February 16, 2012
United States government organizations are migrating traditional IT functions to the cloud as part of the country's Cloud First initiative, but other nations are also realizing the importance of implementing a universal cloud strategy.
According to Techworld, a recent Virgin Media Business survey revealed 61 percent of United Kingdom public sector organizations would desire the ability to access all software in a cloud environment. The research comes as the U.K. government nears its launch of G-Cloud, a private government cloud system that will include Infrastructure-as-a-Service, Platform-as-a-Service and Software-as-a-Service.
"This year will see the cloud take off," said Tony Grace, chief operating officer of Virgin Media Business. "This should come as no surprise given the benefits that can be gained through cloud technology such as only paying for what you use rather than having to build your infrastructure to cope with peak demand."
The study, which surveyed 5,000 government employees and business owners, found that 10 percent of public sector employees are already using cloud-based software daily, while 16 percent of private enterprise workers are doing the same.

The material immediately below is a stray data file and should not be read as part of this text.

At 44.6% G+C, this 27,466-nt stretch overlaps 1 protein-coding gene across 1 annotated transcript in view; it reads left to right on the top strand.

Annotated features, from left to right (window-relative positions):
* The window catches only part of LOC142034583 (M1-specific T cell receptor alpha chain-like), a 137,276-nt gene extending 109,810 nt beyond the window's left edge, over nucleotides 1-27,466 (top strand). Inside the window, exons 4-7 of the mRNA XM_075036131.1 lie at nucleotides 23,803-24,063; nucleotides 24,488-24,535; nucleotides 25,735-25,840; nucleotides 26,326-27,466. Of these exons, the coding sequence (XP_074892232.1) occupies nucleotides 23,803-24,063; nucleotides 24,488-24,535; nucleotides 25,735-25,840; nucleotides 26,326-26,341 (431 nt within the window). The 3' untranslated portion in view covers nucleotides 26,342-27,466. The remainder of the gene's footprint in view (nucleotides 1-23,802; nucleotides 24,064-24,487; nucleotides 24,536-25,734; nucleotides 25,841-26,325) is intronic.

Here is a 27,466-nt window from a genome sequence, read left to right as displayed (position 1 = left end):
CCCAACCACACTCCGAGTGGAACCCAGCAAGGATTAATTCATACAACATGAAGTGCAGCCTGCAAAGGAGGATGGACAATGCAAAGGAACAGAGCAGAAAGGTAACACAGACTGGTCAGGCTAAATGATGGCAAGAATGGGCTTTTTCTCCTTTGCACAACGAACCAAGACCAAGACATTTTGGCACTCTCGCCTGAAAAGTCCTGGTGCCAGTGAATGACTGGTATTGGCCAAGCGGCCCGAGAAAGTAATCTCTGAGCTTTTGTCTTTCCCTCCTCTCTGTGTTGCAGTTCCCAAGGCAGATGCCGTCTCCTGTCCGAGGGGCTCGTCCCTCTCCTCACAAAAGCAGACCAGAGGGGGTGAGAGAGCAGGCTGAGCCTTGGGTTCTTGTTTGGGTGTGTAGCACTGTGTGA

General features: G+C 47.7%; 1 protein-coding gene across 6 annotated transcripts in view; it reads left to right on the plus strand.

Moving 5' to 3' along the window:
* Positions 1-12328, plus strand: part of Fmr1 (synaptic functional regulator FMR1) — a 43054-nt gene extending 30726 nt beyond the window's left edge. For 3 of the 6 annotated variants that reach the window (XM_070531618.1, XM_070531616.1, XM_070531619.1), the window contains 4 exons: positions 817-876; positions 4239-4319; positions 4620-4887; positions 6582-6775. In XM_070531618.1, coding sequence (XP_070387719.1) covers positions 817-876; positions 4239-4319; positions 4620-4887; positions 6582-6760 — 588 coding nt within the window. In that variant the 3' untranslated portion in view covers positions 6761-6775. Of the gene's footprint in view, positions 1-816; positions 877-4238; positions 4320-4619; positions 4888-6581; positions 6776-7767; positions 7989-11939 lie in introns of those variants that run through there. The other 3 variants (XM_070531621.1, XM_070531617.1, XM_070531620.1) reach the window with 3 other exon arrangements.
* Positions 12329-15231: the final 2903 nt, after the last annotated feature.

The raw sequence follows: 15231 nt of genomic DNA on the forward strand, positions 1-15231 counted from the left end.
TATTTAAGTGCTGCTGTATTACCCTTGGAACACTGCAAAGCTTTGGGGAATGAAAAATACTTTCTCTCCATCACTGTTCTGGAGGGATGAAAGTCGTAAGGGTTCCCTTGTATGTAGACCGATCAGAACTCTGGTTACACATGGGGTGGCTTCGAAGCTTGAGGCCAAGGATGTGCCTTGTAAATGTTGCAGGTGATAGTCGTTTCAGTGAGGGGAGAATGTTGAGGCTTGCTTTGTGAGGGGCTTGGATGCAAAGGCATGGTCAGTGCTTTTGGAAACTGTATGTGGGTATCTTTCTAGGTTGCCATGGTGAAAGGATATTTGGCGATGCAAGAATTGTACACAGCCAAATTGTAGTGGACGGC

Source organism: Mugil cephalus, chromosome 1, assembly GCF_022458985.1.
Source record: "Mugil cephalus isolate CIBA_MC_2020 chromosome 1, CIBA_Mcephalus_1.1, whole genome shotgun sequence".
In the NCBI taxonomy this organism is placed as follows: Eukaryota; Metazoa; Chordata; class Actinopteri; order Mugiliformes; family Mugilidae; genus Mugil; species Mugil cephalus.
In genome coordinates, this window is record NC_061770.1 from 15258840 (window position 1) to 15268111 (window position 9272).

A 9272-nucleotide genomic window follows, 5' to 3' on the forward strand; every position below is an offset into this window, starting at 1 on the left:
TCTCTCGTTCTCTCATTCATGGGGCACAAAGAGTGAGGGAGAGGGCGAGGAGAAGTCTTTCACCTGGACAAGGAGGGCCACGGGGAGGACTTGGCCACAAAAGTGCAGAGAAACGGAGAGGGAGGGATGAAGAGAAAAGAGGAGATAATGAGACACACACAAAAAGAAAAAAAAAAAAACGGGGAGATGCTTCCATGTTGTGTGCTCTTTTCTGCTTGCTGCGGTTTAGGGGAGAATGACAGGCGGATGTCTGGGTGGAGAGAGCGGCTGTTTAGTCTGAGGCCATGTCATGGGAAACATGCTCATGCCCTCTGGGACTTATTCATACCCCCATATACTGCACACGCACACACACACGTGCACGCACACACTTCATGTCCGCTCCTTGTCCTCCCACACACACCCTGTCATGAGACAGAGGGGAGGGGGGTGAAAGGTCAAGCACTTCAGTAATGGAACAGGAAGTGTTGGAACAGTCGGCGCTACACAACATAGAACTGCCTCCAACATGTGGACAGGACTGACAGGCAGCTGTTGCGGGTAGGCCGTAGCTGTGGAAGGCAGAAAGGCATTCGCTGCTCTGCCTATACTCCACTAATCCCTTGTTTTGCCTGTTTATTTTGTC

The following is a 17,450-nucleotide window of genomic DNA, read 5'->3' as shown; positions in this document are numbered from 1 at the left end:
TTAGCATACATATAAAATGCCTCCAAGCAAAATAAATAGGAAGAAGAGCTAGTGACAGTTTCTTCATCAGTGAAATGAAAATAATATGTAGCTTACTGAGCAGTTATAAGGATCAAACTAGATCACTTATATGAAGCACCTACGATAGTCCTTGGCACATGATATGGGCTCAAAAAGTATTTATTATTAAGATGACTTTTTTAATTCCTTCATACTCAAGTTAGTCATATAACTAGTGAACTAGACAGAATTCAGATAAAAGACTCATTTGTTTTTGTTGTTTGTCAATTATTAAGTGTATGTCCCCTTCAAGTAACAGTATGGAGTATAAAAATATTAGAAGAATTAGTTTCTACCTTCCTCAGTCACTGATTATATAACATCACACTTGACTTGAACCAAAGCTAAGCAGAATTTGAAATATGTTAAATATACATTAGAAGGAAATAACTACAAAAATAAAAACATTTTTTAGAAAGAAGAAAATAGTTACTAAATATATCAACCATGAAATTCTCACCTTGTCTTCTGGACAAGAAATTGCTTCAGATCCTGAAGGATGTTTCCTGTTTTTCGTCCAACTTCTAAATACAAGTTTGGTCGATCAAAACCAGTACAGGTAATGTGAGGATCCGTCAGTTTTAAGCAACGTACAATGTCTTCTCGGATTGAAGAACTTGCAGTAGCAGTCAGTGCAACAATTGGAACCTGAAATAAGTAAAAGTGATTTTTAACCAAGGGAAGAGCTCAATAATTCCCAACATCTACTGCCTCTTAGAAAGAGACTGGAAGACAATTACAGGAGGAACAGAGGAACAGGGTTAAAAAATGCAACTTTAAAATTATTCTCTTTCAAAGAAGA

"Businesses need to carefully choose the right supplier when commuting to the cloud to ensure disruption to services is kept to the absolute minimum," Grace said.
The U.K. public sector's acceptance of cloud computing highlights the rise of the technology throughout Europe. The European Commission recently finalized its new data protection act, which some experts believe will benefit European cloud providers who can ensure businesses that their private data will be protected in the cloud. Meanwhile, several research studies have revealed the U.S. and European nations will drive significant growth for the cloud industry during the next few years.
-McAfee Cloud Security